Mark Bloomston, M.D.
Assistant Professor of Surgery
Division of Surgical Oncology
The Ohio State University
2009 James IV Traveling Fellow Summary
I had the fortune of being selected as a James IV Traveling Fellow for 2009. While I was tremendously honored to even be nominated, being selected was truly humbling. I immediately sought advice from previous travelers (Tim Yeatman, John Sweeney, and Richard Shulick) as well as other James IV members and respected members of the surgical community (Murray Brennan, Yuman Fong, Jean-Nicolas Vauthey, and James Garden). With their invaluable assistance, particularly Dr. Brennan, I planned a two-part trip to Europe then Hong Kong and Australia to visit some of the world leaders in liver and pancreas surgery.
Reading the reports from previous travelers and discussions with people directly and indirectly familiar with the experience still did not prepare me for the magnitude of the experience. As someone early in his career that has not done much traveling abroad, to describe this experience as life-changing would be a gross understatement. I gained an entirely new perspective in the management of HPB malignancies, learned new techniques of surgery, formed research collaborations, and forged new friendships; all clearly embodying the spirit of the award. I was immediately amazed by how quickly and enthusiastically my travels were embraced by each prospective host. Given the complexity of coordinating multiple visits in succession to foreign countries, the assistance offered by each host and his team was invaluable and made for a smooth trip.
Trip 1: Europe, June 2009 (4 weeks)
The first trip was planned for four weeks to tour major centers of excellence in HPB surgery throughout Europe. This included visits to see James Garden in Edinburgh, Pierre Clavien in Zurich, Claudio Bassi in Verona, Markus Buechler in Heidelberg, and Jacques Belghiti in Paris. Through the generosity of my division chief, Dr. Bill Farrar, I was fortunate to be able to bring my wife and three daughters (we left the 2 year old with the grandparents) with me for the entire month. Not only was the trip professionally fulfilling, the impact it has had on my family is immeasurable. Not a day goes by where we don’t reminisce about our experience.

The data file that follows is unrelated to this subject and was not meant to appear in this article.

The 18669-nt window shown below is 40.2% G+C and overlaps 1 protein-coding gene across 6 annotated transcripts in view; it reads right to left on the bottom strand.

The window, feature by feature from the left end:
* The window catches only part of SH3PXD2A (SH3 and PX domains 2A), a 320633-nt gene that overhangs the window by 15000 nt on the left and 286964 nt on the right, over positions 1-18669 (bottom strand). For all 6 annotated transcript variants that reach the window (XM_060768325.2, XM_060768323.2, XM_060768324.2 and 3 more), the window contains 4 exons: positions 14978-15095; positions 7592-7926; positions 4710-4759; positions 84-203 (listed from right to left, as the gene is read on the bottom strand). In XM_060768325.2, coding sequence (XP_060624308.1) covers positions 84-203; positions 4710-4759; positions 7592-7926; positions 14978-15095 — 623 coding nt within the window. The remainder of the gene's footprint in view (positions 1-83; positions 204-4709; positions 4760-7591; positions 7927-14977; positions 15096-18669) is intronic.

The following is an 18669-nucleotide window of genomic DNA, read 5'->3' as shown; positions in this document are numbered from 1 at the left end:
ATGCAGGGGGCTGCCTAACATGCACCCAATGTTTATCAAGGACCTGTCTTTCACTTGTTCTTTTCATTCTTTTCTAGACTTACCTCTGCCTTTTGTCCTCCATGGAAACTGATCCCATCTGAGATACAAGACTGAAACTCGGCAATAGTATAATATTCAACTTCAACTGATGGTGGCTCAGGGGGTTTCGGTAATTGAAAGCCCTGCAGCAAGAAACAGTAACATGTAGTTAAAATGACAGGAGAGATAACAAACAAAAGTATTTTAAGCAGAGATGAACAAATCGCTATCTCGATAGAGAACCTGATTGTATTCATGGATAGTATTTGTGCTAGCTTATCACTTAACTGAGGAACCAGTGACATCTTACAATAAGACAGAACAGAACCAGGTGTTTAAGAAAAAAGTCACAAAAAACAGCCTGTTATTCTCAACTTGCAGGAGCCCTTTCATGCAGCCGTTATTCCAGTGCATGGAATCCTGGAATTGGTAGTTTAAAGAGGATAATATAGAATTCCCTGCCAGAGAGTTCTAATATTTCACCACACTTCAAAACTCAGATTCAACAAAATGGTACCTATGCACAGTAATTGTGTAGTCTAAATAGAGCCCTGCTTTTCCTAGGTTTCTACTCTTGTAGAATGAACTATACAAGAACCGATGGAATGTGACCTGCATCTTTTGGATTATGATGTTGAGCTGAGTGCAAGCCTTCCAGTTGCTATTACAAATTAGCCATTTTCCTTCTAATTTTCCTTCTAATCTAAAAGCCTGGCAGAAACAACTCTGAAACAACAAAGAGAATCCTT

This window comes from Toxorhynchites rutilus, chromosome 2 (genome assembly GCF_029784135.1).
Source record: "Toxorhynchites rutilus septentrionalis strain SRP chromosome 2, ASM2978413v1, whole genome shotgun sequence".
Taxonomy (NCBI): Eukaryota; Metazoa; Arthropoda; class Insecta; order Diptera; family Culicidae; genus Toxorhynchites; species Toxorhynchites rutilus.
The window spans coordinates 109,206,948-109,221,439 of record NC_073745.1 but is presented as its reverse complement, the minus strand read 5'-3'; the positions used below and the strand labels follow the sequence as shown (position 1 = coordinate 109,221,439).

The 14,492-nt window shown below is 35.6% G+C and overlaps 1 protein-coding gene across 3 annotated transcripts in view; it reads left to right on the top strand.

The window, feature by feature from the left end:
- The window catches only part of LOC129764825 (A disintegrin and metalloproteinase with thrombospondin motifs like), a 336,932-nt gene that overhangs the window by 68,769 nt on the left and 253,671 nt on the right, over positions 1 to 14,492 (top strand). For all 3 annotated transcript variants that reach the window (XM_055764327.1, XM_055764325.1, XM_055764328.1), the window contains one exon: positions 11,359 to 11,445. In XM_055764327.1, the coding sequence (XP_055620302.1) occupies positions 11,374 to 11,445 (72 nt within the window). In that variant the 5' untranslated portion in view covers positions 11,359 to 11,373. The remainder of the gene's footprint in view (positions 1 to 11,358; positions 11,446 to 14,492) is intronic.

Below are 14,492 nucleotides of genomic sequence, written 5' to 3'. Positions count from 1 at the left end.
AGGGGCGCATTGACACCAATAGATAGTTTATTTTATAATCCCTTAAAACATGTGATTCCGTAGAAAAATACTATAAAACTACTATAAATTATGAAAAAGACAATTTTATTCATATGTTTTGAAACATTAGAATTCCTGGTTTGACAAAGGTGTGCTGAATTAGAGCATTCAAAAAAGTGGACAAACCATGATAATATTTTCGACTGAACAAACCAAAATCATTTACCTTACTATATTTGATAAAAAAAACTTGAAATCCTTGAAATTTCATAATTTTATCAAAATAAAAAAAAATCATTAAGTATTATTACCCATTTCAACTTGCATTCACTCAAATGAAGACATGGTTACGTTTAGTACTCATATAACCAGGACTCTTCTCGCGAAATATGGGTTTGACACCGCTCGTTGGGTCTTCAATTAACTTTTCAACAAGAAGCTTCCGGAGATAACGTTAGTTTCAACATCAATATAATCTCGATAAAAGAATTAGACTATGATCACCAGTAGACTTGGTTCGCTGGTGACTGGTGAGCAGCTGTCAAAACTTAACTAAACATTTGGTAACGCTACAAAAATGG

My journey began in Edinburgh, Scotland where I was hosted by Professor James Garden at the University of Edinburgh. The hospitality from him and his team was outstanding. I was warmly greeted by Professor Garden at the New Royal Infirmary of Edinburgh where we had some time to discuss some of the history of the department and the hospital.
We met Rowan Parks and Stephen Wigmore (both previous James IV travelers) and the rest of the HPB team for morning rounds. The service consisted of the full gamut of HPB patients with benign and malignant diseases, along with various complex General Surgery patients from emergency in-take. Rounds were truly multidisciplinary and the highlight of the visit.